Also, the legal profession has always been much more conservative than other sectors, particularly when it comes to how we run our businesses and how we treat/how much we trust our employees. Employee ownership is something new and unknown, so I think that’s why we’re behind the curve.
This isn’t true across all professional services, however, as architects’ practices seem to have embraced the concept. I think once lawyers better understand the benefits, employee ownership will be the way forward for a lot of small-to-medium firms in this country.
How does employee ownership work practically at Evolve Family Law?
In larger organisations, you might set up employee forums and a shadow board of directors for employees; but for smaller firms like us, those formal structures aren’t necessary.
Although Louise and I are ex-owners, we are still the managers of the business and the two directors, so we still make all of the major decisions about the operation of the company; but we get more input from our co-workers, any major financial decisions are subject to oversight from the board of directors of the Evolve employee ownership trust, and over time, the decision-making process will be broadened out.
We are inviting our co-workers to take a greater role and a greater responsibility in running the business. As ex-owners, who will be around for a long time but won’t be running Evolve forever, so we’re paying much closer attention to what our co-workers are saying to us.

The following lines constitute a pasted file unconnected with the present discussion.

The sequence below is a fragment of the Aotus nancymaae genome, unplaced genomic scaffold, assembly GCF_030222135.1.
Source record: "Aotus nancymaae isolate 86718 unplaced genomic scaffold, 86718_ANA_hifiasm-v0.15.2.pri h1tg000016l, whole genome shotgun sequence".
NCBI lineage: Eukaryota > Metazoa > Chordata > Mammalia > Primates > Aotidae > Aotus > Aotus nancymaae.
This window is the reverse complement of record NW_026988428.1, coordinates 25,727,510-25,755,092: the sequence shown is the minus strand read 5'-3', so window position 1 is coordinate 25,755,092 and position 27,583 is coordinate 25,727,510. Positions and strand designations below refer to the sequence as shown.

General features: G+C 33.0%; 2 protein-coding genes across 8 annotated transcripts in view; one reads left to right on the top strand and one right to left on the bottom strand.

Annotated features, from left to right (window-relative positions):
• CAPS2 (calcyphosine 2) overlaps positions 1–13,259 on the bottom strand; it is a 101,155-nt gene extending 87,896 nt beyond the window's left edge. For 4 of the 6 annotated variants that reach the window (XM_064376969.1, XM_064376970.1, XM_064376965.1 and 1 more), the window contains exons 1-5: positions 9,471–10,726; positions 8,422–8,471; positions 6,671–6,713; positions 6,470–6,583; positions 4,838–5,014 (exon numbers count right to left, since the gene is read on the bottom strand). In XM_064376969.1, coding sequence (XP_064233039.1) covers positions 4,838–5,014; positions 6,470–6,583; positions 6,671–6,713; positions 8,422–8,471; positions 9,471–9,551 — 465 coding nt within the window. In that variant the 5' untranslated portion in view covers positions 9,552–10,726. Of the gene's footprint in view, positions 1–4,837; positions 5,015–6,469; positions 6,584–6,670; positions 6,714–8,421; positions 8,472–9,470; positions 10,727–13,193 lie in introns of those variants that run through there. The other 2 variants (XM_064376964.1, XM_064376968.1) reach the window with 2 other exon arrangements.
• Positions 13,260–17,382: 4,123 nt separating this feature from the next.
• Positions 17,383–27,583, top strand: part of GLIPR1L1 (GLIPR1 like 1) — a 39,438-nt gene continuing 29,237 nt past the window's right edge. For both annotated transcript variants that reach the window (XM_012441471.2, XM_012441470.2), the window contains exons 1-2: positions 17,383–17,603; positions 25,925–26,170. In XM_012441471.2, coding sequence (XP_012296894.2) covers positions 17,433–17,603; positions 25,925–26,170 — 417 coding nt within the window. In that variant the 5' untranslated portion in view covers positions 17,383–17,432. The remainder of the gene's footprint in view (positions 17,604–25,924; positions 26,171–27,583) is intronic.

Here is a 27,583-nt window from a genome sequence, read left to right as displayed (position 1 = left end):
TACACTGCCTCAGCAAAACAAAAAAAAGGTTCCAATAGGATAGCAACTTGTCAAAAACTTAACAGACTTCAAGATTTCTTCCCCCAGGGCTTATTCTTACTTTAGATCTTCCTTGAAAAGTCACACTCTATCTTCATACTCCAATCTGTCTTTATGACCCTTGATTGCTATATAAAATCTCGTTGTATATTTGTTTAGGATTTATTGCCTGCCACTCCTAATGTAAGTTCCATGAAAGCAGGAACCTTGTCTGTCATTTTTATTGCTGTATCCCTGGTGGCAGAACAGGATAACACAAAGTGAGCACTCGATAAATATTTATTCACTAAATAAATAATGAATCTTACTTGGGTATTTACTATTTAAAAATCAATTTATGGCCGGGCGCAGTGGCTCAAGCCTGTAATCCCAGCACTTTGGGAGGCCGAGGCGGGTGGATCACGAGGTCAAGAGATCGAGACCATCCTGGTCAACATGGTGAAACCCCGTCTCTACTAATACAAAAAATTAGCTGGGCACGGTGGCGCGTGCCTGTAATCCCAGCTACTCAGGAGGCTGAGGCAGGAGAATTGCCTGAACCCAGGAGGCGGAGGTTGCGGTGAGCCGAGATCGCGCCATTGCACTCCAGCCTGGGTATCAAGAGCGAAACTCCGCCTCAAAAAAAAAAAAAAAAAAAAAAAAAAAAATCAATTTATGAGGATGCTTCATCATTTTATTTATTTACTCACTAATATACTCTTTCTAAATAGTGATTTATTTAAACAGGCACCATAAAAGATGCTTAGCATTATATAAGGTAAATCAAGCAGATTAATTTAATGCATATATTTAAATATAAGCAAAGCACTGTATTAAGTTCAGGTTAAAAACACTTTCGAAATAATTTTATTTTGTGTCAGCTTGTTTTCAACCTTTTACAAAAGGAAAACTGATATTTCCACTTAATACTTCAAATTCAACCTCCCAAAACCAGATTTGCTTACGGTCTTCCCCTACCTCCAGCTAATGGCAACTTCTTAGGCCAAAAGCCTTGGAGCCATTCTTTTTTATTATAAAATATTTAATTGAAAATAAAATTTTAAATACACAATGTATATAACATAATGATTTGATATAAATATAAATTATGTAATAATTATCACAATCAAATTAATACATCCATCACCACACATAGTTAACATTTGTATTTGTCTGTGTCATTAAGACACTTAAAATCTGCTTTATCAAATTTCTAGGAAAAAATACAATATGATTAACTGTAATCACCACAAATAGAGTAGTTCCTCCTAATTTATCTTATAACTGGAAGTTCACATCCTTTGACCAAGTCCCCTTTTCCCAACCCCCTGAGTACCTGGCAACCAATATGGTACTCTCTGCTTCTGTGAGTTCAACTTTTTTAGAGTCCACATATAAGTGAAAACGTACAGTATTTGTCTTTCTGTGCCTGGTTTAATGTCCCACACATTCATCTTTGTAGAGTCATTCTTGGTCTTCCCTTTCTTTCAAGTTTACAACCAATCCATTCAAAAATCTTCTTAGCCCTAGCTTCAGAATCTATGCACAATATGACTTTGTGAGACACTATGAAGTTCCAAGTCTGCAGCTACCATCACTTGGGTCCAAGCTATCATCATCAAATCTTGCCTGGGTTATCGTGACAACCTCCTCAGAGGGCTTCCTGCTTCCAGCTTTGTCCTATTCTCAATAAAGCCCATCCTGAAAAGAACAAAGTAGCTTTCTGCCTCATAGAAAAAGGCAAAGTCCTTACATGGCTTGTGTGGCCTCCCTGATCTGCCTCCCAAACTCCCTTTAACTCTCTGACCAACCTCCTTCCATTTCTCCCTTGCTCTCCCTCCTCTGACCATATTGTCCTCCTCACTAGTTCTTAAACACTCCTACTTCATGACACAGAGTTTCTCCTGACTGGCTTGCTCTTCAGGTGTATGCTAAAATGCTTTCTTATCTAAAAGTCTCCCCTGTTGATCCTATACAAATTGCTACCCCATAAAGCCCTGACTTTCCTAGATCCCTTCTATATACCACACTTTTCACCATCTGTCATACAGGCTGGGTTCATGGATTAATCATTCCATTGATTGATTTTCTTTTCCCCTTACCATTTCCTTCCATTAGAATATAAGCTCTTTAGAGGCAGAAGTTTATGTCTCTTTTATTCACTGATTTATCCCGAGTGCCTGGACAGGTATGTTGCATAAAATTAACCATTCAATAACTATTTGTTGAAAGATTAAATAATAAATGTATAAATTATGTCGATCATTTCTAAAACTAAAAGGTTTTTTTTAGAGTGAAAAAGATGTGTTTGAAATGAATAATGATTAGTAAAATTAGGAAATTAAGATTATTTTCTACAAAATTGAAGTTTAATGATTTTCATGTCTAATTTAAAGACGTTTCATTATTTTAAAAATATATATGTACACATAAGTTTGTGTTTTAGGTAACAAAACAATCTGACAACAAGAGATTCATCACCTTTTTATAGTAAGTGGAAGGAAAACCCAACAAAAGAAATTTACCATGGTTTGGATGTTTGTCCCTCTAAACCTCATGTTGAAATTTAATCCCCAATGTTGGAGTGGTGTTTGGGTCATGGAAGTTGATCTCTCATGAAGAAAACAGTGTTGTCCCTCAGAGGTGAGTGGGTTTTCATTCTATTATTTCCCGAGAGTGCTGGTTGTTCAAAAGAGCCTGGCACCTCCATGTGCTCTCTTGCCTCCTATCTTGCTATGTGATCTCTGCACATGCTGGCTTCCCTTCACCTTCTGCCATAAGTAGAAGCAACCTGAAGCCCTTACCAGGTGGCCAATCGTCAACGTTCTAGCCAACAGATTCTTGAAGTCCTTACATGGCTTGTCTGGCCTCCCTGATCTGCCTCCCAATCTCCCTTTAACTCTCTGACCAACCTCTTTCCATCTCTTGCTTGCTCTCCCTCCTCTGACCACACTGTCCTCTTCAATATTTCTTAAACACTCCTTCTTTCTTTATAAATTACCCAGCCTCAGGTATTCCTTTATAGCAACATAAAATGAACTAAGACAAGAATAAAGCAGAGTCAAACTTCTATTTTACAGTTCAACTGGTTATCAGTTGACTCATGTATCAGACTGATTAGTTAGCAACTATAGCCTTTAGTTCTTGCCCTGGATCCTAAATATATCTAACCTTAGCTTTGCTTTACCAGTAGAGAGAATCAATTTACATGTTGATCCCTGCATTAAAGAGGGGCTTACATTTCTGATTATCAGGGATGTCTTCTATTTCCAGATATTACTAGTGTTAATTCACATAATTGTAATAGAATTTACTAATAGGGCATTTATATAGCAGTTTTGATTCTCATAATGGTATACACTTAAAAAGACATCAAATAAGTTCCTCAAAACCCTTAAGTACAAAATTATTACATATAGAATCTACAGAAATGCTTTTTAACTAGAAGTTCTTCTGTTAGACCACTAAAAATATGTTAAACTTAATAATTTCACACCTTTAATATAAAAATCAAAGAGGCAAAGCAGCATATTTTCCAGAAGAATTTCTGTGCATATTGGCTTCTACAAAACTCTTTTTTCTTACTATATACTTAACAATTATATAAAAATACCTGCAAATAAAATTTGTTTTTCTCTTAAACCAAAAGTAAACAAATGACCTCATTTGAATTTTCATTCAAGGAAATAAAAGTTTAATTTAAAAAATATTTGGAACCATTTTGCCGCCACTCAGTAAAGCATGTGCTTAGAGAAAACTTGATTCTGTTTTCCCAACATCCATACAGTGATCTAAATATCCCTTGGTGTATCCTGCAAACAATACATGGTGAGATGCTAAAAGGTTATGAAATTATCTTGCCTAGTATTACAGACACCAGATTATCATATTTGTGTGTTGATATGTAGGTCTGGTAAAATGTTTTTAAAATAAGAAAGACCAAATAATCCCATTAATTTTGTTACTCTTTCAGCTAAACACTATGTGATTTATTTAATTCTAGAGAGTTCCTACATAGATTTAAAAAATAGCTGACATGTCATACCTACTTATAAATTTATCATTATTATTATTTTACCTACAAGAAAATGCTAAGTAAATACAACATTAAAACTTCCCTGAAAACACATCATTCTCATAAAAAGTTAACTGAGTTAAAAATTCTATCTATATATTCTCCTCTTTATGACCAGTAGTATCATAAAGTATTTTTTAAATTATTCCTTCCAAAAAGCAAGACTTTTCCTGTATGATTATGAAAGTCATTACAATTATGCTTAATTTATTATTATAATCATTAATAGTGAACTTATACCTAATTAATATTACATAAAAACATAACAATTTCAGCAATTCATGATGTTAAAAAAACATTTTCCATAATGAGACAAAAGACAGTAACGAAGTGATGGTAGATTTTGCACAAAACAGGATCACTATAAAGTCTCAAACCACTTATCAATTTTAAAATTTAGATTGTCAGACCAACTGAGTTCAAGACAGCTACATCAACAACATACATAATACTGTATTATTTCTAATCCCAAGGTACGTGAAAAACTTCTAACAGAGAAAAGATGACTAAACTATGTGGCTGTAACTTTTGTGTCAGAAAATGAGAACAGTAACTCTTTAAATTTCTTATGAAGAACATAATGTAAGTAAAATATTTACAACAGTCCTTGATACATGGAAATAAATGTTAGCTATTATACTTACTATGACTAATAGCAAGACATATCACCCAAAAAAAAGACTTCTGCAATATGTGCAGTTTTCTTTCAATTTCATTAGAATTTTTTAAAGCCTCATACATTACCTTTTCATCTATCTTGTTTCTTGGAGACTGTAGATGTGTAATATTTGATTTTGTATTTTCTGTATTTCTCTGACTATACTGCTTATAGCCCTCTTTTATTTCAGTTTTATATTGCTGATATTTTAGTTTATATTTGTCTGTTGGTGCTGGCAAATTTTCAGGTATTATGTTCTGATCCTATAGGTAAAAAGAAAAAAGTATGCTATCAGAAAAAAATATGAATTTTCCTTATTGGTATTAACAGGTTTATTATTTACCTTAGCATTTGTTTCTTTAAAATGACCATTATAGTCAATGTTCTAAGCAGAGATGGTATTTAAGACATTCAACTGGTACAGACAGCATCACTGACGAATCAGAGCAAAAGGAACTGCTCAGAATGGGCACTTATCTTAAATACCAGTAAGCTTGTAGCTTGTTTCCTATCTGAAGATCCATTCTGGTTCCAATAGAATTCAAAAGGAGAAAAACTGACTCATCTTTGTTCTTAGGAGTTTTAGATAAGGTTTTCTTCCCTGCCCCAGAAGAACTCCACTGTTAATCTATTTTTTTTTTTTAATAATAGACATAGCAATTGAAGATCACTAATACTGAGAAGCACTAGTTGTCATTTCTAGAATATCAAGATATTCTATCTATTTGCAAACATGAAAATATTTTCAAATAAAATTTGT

We also share a lot more financial information with our co-workers, so that they understand more about the financial health of the business, and appreciate the impact of decisions on the cost of doing business, or on the level of income the business will generate, and which it needs to have in order to survive and thrive.
Before we converted to an EOT, we talked to everyone about what we were doing and why. We then identified different areas of the firm, including marketing, administration and client care, and put together groups of people who we thought might have interesting ideas about how we could do things differently. That was the first stage of the process.
As we develop this employee-owned model, people will have a greater say and a greater sense that they own the business and are responsible for its future success, which should encourage an atmosphere where they are more forthcoming with ideas on what we can do better. This is probably the biggest practical change, but it’s a gradual process and a journey – we’ve only just started.
How have your existing staff reacted to the change? How has it benefited them?
Initially, the feedback was “What on earth is employee ownership? It sounds good but we don’t really understand it.” Once we explained what it was and how it was our way of preserving the firm and their working lives within it, our team were relieved because, in today’s market, a lot of law firms are being acquired, and employee ownership meant preserving their jobs and the firm’s culture.
They also wanted to know what was in it for them, so we explained the intangibles: how they will play a greater role in, and have greater responsibility for, the future running of the business.
We also explained that they will receive additional tax-free cash bonuses if the business continues to be profitable and grow. These bonuses are dependent on profitability, so we won’t necessarily always pay them out, but all employees have had two quarterly cash bonuses so far, so people are feeling a lot better off.